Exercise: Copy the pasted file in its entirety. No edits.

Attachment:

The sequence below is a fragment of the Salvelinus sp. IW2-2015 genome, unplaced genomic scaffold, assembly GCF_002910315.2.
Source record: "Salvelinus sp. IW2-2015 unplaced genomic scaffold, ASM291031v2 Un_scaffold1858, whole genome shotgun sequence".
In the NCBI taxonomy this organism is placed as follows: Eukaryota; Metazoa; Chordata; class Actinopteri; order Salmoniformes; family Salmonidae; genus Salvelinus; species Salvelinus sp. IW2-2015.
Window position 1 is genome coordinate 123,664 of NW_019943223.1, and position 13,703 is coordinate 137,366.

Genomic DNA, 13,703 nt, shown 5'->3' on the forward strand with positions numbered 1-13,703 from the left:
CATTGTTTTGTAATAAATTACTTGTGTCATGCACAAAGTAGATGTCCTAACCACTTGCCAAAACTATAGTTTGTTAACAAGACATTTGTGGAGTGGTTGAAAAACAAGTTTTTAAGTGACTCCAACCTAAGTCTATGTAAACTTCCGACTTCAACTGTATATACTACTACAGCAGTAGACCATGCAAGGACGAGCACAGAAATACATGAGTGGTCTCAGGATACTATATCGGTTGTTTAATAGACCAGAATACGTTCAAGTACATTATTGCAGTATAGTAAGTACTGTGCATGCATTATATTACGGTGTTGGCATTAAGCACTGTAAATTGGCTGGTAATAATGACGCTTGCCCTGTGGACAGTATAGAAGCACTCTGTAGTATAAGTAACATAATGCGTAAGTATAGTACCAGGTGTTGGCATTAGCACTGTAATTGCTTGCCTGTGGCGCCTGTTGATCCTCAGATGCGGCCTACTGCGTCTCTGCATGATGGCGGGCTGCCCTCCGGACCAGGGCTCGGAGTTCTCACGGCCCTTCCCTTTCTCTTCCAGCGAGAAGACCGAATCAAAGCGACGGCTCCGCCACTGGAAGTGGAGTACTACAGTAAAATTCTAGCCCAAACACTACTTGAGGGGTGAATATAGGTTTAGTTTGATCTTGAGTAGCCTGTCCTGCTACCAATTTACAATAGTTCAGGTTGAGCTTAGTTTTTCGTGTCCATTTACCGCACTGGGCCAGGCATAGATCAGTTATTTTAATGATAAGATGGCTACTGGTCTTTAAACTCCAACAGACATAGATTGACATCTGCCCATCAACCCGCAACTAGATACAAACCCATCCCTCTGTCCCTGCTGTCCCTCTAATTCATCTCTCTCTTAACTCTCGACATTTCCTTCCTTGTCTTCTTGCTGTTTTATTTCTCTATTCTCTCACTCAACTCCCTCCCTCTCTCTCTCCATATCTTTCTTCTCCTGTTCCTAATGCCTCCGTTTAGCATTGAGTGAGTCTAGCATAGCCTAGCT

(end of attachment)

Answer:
The sequence below is a fragment of the Salvelinus sp. IW2-2015 genome, unplaced genomic scaffold, assembly GCF_002910315.2.
Source record: "Salvelinus sp. IW2-2015 unplaced genomic scaffold, ASM291031v2 Un_scaffold1858, whole genome shotgun sequence".
In the NCBI taxonomy this organism is placed as follows: Eukaryota; Metazoa; Chordata; class Actinopteri; order Salmoniformes; family Salmonidae; genus Salvelinus; species Salvelinus sp. IW2-2015.
Window position 1 is genome coordinate 123,664 of NW_019943223.1, and position 13,703 is coordinate 137,366.

Genomic DNA, 13,703 nt, shown 5'->3' on the forward strand with positions numbered 1-13,703 from the left:
CATTGTTTTGTAATAAATTACTTGTGTCATGCACAAAGTAGATGTCCTAACCACTTGCCAAAACTATAGTTTGTTAACAAGACATTTGTGGAGTGGTTGAAAAACAAGTTTTTAAGTGACTCCAACCTAAGTCTATGTAAACTTCCGACTTCAACTGTATATACTACTACAGCAGTAGACCATGCAAGGACGAGCACAGAAATACATGAGTGGTCTCAGGATACTATATCGGTTGTTTAATAGACCAGAATACGTTCAAGTACATTATTGCAGTATAGTAAGTACTGTGCATGCATTATATTACGGTGTTGGCATTAAGCACTGTAAATTGGCTGGTAATAATGACGCTTGCCCTGTGGACAGTATAGAAGCACTCTGTAGTATAAGTAACATAATGCGTAAGTATAGTACCAGGTGTTGGCATTAGCACTGTAATTGCTTGCCTGTGGCGCCTGTTGATCCTCAGATGCGGCCTACTGCGTCTCTGCATGATGGCGGGCTGCCCTCCGGACCAGGGCTCGGAGTTCTCACGGCCCTTCCCTTTCTCTTCCAGCGAGAAGACCGAATCAAAGCGACGGCTCCGCCACTGGAAGTGGAGTACTACAGTAAAATTCTAGCCCAAACACTACTTGAGGGGTGAATATAGGTTTAGTTTGATCTTGAGTAGCCTGTCCTGCTACCAATTTACAATAGTTCAGGTTGAGCTTAGTTTTTCGTGTCCATTTACCGCACTGGGCCAGGCATAGATCAGTTATTTTAATGATAAGATGGCTACTGGTCTTTAAACTCCAACAGACATAGATTGACATCTGCCCATCAACCCGCAACTAGATACAAACCCATCCCTCTGTCCCTGCTGTCCCTCTAATTCATCTCTCTCTTAACTCTCGACATTTCCTTCCTTGTCTTCTTGCTGTTTTATTTCTCTATTCTCTCACTCAACTCCCTCCCTCTCTCTCTCCATATCTTTCTTCTCCTGTTCCTAATGCCTCCGTTTAGCATTGAGTGAGTCTAGCATAGCCTAGCT